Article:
Trump is a commercial tycoon turned political typhoon. He’s taken a sledgehammer to the political establishment, steamrolling through the Republican primary and then snatching victory from the jaws of defeat in the US presidential election. Since then, there’s been no break from this dizzying roller-coaster ride. Core foundations and political tenets have been shaken. The transatlantic alliance, NATO’s collective defense, free trade, a free press, rule of law, all have been challenged. It’s been bunker, not beacon America.
Yet, looking beyond the fog of Trump’s tweets, it’s becoming clear that, in spite of Republican control of both houses, his Presidency isn’t going to be all smooth sailing. What seems to be effective in countering Trump is a “Gulliver strategy” – a convergence of many different smaller actors to contain him, as in Jonathan Swift’s novel Gulliver’s Travels. In this classic, the protagonist Gulliver is washed ashore after a shipwreck and awakes to find himself pinned down by a multitude of tiny people, inhabitants of the island country of Lilliput.
What we are seeing is a multitude of smaller actors outside of Washington D.C. restraining Trump. Lawyers, judges, attorneys and citizens all rallied against Trump’s immigration order back in January. At least 44 US states are so far resisting the voter data request from the Trump Commission. And an army of mayors are countering Trump’s withdrawal from the Paris climate accord.
The last in particular is an example of how he can be side-lined. Trump may proclaim that he’s withdrawing the US from the Paris deal, but US climate ambition can continue without him. Just recently, 1.400 US mayors, Republicans and Democrats, pledged to support cities’ adoption of 100 per cent renewable energy by 2035. Governors and US states have also pushed ahead. And they can make a huge impact. According to an analysis by Carbon Brief, these states have enough power to reduce their own emissions to such an extent that the US could still meet the CO2 reduction target committed to under the Paris Agreement.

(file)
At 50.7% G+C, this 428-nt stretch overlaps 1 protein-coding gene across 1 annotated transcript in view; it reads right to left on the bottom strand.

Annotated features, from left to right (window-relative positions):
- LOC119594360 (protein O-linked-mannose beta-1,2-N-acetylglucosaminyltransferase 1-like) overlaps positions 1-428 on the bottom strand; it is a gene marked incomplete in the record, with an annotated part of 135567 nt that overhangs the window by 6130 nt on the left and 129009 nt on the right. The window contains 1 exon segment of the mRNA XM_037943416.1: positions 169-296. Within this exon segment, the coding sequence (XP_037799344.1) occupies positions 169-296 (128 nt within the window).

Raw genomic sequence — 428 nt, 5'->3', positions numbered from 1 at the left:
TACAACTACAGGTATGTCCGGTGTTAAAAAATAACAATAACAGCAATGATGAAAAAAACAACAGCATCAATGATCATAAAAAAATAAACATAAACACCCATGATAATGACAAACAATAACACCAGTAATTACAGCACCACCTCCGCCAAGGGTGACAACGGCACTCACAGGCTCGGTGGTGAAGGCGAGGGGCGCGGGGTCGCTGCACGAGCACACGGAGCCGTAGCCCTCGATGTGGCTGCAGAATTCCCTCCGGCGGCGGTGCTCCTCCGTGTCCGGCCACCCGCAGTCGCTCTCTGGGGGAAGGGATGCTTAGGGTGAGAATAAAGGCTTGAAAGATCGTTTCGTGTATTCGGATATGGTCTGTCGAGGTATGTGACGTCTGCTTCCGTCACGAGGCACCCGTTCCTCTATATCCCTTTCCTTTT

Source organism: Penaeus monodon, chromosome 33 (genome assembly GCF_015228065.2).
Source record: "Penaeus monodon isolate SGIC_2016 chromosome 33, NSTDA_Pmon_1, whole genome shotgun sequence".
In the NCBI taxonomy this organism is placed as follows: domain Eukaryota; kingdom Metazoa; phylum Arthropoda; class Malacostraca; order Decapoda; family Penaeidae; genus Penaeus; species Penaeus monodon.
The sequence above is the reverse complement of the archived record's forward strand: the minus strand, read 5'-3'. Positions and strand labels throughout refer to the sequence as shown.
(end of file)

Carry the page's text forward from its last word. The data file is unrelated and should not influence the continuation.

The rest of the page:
These actors need strengthening! That means it’s time to dust-off the old city partnerships, build bridges between European regions and American states, and bring different players together. For example, the German region of Baden-Wuerttemberg has together with California launched the Under2MoU climate initiative in 2015. It includes a total of 176 jurisdictions representing 1.2 billion people and Trump’s Paris withdrawal is the perfect opportunity to now bring more US states and cities to join this initiative.
There’s been too much hoping that individuals in the administration like McMaster, Tillerson, Kushner or House and Senate Republicans might have a stabilising, tempering influence on Trump. They don’t. Trump is a one-way train. And as Dietrich Bonhoeffer, the German anti-Nazi dissident and pastor, once said “if you board the wrong train, it is no use running along the corridor in the opposite direction”.
House and Senate Republicans are likely to discontinue their support of Trump once their voter base starts to shrink. But in the meantime, the checks and balances on Trump’s Presidency are the many local and regional actors, the brave men and women doing their jobs working in the media, judiciary, law enforcement, and so many other places.